Archive | March, 2012

Let’s live fearlessly!

30 Mar


Fear. For such a small word, it sure has a lot of power.

Fear is what keeps us on our butts, instead of brazenly marching through life.

It sees us firmly fixed to the couch, watching mindless TV rather than challenging our mindset and creating something wonderful.

It prods us in our sleep, so we bolt upright in a cold sweat, worrying about money or friends or work or whether there’s an axe murderer scratching on the door.

Of course fear can be fabulous. It’s what kept our ancestors alive, as fear produces adrenalin to warn us of danger.

But in most cases, fear is paralysing. Our tummies twist and turn as we imagine the absolute worst possible outcome if we do that really scary thing that we probably shouldn’t do because people might laugh or we might fail or we could lose money or friends or love and oh my god what if my leg falls off?

What if I quit my mind-numbing job and can’t find work?

What if I move to the other side of the country and have no friends?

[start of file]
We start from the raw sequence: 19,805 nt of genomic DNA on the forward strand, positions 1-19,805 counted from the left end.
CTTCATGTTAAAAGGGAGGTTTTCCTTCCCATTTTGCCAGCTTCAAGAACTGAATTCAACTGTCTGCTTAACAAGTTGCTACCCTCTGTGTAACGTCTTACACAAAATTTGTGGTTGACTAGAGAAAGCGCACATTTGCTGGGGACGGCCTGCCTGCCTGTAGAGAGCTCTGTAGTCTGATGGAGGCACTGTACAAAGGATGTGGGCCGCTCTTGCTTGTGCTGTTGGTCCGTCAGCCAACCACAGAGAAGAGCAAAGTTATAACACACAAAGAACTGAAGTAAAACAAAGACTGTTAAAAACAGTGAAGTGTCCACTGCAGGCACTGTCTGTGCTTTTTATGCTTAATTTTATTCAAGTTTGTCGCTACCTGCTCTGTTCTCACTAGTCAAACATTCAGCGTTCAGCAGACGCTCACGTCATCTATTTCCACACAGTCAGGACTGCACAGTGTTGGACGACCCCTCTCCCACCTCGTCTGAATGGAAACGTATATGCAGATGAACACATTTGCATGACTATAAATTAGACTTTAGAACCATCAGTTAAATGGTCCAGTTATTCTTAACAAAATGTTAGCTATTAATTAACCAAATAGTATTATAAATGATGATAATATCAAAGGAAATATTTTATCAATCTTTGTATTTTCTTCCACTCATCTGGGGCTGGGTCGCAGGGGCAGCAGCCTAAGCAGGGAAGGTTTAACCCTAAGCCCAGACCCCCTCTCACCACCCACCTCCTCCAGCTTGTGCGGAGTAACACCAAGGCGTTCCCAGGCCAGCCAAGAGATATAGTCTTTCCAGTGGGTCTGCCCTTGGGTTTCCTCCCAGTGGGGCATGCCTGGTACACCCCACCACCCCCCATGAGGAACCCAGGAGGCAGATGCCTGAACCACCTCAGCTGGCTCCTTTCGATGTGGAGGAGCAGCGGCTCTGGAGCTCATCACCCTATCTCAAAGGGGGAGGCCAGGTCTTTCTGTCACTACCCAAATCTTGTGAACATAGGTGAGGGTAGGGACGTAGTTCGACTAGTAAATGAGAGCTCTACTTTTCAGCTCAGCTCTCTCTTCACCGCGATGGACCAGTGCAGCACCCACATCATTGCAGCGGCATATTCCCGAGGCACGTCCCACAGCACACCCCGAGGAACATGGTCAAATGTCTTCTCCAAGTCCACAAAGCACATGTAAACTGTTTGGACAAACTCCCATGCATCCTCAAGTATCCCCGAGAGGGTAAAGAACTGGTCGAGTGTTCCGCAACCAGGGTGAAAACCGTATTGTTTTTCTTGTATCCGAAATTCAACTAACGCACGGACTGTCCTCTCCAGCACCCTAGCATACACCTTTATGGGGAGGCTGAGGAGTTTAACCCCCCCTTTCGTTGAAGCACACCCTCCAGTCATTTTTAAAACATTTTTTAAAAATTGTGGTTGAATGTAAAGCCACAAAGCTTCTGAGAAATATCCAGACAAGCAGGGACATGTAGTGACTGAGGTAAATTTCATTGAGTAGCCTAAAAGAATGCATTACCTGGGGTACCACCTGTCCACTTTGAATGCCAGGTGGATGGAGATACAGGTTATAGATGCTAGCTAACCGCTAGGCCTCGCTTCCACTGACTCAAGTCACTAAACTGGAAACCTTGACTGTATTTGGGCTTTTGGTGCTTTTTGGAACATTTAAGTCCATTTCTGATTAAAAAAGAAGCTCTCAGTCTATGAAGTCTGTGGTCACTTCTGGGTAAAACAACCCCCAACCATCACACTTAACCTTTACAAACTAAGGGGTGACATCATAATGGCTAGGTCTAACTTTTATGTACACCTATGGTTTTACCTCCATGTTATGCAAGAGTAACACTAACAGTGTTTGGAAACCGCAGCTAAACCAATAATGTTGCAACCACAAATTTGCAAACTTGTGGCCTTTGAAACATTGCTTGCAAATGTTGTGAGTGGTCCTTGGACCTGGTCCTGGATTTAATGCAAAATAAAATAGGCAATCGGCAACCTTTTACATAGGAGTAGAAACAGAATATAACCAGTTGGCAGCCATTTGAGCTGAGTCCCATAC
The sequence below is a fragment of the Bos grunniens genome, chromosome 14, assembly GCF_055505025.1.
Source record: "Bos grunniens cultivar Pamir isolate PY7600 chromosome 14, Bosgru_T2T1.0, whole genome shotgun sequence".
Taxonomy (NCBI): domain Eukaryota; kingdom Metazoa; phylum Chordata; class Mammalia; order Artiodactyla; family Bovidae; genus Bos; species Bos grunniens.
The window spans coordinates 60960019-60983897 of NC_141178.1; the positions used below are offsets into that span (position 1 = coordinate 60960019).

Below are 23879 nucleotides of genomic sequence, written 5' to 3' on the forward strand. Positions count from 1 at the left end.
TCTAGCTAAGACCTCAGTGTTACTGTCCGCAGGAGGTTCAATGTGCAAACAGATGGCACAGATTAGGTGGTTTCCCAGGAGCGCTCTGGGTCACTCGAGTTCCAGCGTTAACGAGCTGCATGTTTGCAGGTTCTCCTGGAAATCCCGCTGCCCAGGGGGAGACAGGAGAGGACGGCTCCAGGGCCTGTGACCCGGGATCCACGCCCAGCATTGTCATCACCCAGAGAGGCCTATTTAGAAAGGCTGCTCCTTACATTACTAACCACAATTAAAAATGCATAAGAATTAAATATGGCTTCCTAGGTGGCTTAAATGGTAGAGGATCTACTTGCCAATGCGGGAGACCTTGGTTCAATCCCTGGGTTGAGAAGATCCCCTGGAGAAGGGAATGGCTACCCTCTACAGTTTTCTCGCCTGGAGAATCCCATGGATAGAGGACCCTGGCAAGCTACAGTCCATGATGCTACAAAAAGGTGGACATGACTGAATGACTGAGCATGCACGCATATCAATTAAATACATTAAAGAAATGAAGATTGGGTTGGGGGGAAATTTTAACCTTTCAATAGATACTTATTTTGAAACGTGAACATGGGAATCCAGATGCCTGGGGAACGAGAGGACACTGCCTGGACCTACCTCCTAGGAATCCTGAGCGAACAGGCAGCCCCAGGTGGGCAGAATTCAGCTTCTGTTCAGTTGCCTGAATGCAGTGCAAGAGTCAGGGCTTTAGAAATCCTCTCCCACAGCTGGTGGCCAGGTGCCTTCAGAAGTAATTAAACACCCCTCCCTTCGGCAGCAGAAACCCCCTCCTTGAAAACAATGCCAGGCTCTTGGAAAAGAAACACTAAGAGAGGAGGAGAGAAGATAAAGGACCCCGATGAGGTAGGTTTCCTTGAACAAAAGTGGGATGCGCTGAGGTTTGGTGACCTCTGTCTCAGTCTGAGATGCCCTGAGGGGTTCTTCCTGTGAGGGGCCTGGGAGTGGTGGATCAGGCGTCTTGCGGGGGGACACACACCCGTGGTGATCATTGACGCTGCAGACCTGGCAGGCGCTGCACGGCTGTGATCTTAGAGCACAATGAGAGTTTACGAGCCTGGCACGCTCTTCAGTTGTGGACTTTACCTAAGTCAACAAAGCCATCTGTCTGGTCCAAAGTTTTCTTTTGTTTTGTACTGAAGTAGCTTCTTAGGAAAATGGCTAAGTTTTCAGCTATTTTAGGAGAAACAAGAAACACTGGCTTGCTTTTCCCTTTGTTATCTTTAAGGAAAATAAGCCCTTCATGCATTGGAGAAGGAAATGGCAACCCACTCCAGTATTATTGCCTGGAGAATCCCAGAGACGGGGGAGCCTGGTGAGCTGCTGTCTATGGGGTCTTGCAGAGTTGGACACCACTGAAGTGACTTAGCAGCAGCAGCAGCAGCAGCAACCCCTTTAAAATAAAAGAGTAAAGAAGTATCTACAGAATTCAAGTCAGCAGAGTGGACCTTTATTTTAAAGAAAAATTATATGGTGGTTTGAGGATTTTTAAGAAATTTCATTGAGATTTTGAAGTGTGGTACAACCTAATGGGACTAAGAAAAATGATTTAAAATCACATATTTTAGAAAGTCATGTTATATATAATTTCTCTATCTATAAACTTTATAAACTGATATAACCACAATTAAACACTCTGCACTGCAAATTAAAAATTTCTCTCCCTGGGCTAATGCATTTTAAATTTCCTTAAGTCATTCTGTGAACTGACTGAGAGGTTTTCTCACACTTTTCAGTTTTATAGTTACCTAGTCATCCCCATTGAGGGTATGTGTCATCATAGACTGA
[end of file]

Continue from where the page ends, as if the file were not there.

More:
What if…what if…what if…?

When I look back on the leaps I have taken in life, those ‘what if’ moments never arrived. I left a terrible job and founded a business that taught me a lot about myself. I moved from Perth to Sydney and made lifelong friends and met a wonderful man who I couldn’t imagine being without. I used that fear to spur me on, so that I didn’t end up in that worrying ‘what if’ moment.

What this showed me was that fear can be good. Rather than fearing fear (ha!), face it, acknowledge it and then fearlessly jump off the ledge.*

This year, I’m saying to hell with fear and am flinging myself into new experiences. Things I wouldn’t have dared to do in the past. I’m going to trek through India and Nepal to try out traditional medicine and meet healers. Where will I go? Who will I meet? Will my ghd’s work in Delhi? Who knows? Who cares?

I’m willing to leap and learn.